Two weeks ago the Australasian CloudCamp tour hit Sydney for an event at the National Innovation Centre of the Australian Technology Park. A crowd of around 90 people turned up for some lively discussions – as always there were some common themes – the legal and jurisdictional aspects of Cloud Computing and the public/private cloud debate. For the former we were lucky to have Alec Christie from law firm DLA Phillips Fox in attendance – somewhat surprisingly for a lawyer who makes money out of complexity, Alec was reasonably relaxed about the legal implications of the cloud. His firm actually produced this guide to cloud computing and the law – some of it is country specific but it’s still a worthwhile read. It’s a meme I’ve returned to since with some discussions at Cloud Connect in San Jose, and will do so in May at Glue conference – more on that another time.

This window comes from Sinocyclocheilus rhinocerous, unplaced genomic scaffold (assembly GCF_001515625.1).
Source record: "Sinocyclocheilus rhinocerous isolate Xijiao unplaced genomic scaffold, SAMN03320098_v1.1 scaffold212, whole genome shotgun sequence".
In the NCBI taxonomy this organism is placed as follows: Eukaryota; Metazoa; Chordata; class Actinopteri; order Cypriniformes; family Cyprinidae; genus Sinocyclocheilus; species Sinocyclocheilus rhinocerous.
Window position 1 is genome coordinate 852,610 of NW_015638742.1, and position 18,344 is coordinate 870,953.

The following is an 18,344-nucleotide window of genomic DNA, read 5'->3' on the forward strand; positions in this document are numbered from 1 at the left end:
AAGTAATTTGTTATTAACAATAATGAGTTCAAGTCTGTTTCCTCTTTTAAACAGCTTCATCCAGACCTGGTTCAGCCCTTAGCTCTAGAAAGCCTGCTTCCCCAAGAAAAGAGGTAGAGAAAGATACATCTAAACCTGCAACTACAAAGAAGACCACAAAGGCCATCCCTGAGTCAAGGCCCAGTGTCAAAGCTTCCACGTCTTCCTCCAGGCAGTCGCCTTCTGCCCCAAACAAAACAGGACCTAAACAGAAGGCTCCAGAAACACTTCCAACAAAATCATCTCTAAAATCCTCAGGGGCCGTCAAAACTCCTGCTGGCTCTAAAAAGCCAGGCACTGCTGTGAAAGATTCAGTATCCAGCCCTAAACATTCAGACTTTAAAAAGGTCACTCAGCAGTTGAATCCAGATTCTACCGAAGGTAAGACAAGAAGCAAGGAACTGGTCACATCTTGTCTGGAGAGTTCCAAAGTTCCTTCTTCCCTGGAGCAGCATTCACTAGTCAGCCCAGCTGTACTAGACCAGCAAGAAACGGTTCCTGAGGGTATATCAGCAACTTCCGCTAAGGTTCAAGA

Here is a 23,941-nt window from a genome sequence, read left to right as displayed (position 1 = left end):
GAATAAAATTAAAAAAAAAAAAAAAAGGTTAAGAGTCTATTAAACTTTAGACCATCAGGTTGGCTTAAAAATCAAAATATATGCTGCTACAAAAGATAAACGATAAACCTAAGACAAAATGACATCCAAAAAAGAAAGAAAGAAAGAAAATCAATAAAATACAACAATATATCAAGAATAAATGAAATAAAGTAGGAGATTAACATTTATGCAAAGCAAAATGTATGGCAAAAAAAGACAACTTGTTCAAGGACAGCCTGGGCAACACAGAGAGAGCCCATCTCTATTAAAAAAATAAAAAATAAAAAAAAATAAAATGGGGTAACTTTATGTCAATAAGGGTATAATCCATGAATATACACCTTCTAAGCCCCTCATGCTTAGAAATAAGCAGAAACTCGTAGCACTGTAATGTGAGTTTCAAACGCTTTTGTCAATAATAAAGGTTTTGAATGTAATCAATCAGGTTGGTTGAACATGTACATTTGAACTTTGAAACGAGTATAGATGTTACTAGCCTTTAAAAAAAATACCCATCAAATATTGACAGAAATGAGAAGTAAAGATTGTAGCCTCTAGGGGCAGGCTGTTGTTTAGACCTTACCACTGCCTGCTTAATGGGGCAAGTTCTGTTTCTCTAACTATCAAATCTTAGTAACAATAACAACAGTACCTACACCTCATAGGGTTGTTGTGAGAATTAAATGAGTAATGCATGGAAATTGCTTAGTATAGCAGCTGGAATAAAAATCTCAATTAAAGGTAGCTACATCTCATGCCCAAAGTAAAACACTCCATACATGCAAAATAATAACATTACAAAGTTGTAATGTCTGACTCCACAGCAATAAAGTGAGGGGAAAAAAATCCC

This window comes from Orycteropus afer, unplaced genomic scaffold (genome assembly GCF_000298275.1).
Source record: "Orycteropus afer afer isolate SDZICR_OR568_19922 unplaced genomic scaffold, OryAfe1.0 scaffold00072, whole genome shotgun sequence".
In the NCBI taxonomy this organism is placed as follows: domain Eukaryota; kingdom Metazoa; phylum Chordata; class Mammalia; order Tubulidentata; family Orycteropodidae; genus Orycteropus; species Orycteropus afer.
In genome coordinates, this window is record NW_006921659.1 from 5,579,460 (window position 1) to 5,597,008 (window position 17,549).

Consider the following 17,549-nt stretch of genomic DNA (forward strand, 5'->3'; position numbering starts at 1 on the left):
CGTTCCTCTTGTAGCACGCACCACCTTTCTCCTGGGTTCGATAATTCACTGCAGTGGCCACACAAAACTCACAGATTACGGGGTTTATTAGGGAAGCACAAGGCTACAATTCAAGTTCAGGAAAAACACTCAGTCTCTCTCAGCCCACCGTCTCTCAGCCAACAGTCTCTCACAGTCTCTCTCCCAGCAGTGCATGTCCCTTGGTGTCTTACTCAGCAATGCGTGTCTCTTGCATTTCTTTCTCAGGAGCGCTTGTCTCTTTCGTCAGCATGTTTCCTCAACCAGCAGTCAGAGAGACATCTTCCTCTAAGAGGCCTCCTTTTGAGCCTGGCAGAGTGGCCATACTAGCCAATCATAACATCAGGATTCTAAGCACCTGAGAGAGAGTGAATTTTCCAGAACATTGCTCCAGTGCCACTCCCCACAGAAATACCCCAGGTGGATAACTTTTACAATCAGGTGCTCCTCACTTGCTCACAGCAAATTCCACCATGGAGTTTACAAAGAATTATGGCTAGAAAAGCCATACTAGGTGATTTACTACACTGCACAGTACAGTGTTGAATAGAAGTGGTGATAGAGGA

Anyway – as with previous CloudCamps, the private cloud debate reared it’s head. I even scheduled that particular session out in the foyer so that if people came to blows (this debate really inflames some passions), we could simply hose the blood off the tiles. There is a real continuum of thought around this topic, fellow commentator Phil Wainewright, an analyst I greatly respect, comes firmly from the school of thought that says private cloud is bunkum. He certainly doesn’t mince words, however he is moderate enough to accept a private segmentation of some public cloud resource as a valid approach (roughly what Amazon is doing with its Virtual private Cloud) but is adamant that “it’s not cloud if it’s confined within a closed, single-enterprise environment.” In fact Wainewright goes so far as to contend that many so-called “cloud” offerings are :
as alluring as lipstick daubed on a pig, because behind the scenes the hosting providers will be doing a lot of covert physical partitioning to cut corners
At the other end of the spectrum, at Cloud Connect we had a lot of what Krish calls “cloudwash” – traditional vendors dressing their legacy offerings up and calling them “cloud enabled”, “cloud middleware” or some other cloudy descriptor – little more than marketing but it seems to work for them, despite the howls of derision from attendees:
Anyway – at the Sydney event Samuel from UltraServe organized a camera to capture some thoughts from attendees – thanks to Geoff for spending time to record (and edit) the video.